Abstract: This paper incorporates the detrimental agronomic effects of irrigation-water salinity into an empirical economy-wide dynamic hydro-economic model to study the interactions between salinity, agricultural policies and optimal long-run water-allocation policies and water-infrastructure plans. Application to the case of Israel indicates economic viability of large-scale delivery of desalinated water for agricultural irrigation during a 30-year period (2016–2045). We explain this finding by the large share of salinity-sensitive crops in the total irrigation-water consumption and production value of the Israeli vegetative agriculture sector, which stems from the historical policy to protect local agriculture. On average, the annual damage caused by the presence of salts in Israel’s water sources is evaluated at nearly $4,500 per hectare of arable land, comprising deadweight loss in both the water and agricultural economies. Overlooking salinity’s agronomic effects in the design of water infrastructures entails an annual welfare loss of nearly $1,360/hectare, and income redistributions wherein the profits of water suppliers increase significantly at the expense of the economic surpluses of urban water users, farmers, and consumers of agricultural products.
    Keywords: Agricultural and Food Policy, Farm Management, Resource /Energy Economics and Policy
    Date: 2019
  6. By: Kimhi, Ayal; Siminovich, Ortal
    Abstract: We analyze the responses of dairy farmers in Israel to an institutional reform that allowed, for the first time, for buying and selling of production quotas, and provided financial incentives for such quota trading. Larger producers were less likely to sell quota and exit but also less likely to expand, indicating that the incentives were most effective for smaller farms who had to choose between exit and expansion. The existence of a successor reduced the exit probability, while farmers working off the farm were more likely to expand by buying additional quota.
    Keywords: Agricultural and Food Policy, Livestock Production/Industries
    Date: 2018
  7. By: Bar-Nahum, Ziv; Finkelshtain, Israel; Kan, Iddo
    Abstract: We integrate a differentiated goods oligopoly model with a political-economy model to assess the effectiveness of the partial price-ceiling policy in the Israeli fluid-milk market. We estimate minor political influence of the industry on regulators with respect to the price ceilings, and find markups in the regulated segment considerably lower than those in the unregulated one. Compared to a simulated unregulated industry, the prevailing partial price-ceiling regulation is found reducing market prices by 22% and markups by 78%, and increasing social welfare by 12%. The hypothesis of collusion in the unregulated segment is statistically rejected. We show that the combined estimates of political influence and demand substitution across products turn collusion in the laissez-faire segment an inferior strategy from the industry’s perspective.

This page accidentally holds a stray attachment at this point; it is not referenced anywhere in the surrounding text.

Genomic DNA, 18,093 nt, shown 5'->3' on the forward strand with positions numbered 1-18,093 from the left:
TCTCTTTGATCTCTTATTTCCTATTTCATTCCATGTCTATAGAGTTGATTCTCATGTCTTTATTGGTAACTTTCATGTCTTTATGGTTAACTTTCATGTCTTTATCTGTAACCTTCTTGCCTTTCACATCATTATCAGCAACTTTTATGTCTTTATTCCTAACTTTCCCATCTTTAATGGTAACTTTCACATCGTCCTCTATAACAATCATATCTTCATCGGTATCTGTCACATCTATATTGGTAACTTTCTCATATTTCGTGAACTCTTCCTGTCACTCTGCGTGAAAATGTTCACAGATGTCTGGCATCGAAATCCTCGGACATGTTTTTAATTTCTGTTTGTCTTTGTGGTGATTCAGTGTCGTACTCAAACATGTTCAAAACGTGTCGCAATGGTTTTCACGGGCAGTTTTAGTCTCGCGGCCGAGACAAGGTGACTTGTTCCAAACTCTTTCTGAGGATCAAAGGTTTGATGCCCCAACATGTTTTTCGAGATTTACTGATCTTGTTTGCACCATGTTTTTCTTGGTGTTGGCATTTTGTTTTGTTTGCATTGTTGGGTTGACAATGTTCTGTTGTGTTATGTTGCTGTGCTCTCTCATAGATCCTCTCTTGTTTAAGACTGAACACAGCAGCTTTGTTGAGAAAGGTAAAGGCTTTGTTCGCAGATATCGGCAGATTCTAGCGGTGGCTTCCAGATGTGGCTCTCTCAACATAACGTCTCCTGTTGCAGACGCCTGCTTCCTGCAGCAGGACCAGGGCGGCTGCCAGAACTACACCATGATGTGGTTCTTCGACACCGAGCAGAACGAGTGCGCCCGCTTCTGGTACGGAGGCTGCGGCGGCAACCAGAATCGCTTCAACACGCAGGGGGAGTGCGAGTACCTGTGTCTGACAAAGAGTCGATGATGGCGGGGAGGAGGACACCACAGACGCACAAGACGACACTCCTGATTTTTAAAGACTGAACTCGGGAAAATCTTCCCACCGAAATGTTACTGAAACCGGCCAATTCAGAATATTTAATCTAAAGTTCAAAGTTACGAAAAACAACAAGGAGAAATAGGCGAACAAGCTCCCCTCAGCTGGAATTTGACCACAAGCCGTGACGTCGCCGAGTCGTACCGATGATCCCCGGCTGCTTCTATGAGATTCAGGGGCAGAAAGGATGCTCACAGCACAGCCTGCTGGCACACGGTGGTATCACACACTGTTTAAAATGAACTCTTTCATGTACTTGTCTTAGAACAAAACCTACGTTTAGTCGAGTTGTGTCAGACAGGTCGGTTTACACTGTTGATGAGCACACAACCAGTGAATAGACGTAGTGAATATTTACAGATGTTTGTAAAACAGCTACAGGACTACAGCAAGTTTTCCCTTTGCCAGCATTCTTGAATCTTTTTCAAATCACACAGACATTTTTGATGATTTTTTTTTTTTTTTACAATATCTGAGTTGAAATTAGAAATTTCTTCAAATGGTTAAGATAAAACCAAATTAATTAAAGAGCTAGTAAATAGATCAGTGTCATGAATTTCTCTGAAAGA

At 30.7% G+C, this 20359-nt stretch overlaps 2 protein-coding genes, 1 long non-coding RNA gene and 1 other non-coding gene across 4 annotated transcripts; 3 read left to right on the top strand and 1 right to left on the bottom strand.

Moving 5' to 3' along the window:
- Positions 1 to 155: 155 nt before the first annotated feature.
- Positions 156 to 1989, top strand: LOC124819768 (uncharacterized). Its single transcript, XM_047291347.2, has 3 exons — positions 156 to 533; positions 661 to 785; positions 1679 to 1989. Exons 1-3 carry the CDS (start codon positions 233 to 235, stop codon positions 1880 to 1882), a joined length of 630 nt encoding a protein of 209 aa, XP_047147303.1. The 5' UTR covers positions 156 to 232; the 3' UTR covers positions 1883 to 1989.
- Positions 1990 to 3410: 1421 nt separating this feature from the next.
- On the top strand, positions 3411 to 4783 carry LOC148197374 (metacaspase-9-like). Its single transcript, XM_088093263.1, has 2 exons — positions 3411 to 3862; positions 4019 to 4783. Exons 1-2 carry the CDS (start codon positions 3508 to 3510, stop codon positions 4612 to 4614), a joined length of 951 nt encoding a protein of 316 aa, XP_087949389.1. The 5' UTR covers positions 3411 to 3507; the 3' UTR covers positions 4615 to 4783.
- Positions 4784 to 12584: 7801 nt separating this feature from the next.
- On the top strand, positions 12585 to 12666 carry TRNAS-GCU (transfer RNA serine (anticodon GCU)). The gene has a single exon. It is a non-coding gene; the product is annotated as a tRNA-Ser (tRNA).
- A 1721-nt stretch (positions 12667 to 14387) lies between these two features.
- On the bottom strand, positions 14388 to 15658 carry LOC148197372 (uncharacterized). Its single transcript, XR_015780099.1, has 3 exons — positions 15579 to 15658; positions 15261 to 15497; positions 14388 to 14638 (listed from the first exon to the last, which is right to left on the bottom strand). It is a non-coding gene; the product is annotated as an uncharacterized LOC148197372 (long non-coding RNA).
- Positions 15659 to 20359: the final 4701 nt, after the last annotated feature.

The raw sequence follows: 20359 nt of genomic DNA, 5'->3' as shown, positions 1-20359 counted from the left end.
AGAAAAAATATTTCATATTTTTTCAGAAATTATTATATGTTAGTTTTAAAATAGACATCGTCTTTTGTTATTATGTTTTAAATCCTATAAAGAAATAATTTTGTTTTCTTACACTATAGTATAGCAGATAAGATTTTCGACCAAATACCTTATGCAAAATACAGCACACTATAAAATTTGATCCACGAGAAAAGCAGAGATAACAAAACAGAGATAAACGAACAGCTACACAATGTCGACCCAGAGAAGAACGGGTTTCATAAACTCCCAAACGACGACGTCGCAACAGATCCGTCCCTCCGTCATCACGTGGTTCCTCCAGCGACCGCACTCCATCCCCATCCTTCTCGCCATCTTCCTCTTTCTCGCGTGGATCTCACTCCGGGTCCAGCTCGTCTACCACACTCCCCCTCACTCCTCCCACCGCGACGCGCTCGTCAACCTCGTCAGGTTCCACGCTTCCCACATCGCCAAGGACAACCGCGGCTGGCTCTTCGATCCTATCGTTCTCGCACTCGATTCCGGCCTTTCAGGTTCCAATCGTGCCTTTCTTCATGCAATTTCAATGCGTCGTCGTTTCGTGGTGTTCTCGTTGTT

Keywords: Demand and Price Analysis, Livestock Production/Industries
    Date: 2018
  8. By: Kan, Iddo; Reznik, Ami; Kimhi, Ayal; Kaminski, Jonathan
    Abstract: This paper combines a structural estimation of vegetative-agriculture supply, based on a farmland-allocation model, with a market-level partial equilibrium demand model, to simulate the effects of climate change on agricultural production and food prices. The supply estimation accounts for corner solutions associated with disaggregate land-use data, enabling the treatment of prices as exogenous. The explicit formulation of production and output prices enables linkage to the demand, as well as the exploitation of market-level data so as to assign production interpretation to the estimated coefficients of the land-use model. We use the model to assess climate-change impacts in Israel, where agriculture is protected by import tariffs. We find that the projected climate changes are beneficial to farmers, particularly due to the positive impact of the forecasted large temperature rise on field-crop production. Fruit outputs are projected to decline, and reduce consumer surplus, but to a lower extent than the increase in total agricultural profits. Nearly 20% of the profit rise is attributed to farmers’ adaptation through land reallocation. Adaptation to the projected reduction in precipitation by increasing irrigation is found to be warranted from the farmers’ perspective; however, it is not beneficial to society as a whole. Abolishing import tariffs effectively transfers surpluses from producers to consumers, but the impact of this policy on social welfare becomes positive only under scenarios of large climate change.
    Keywords: Demand and Price Analysis, Environmental Economics and Policy, Production Economics
    Date: 2018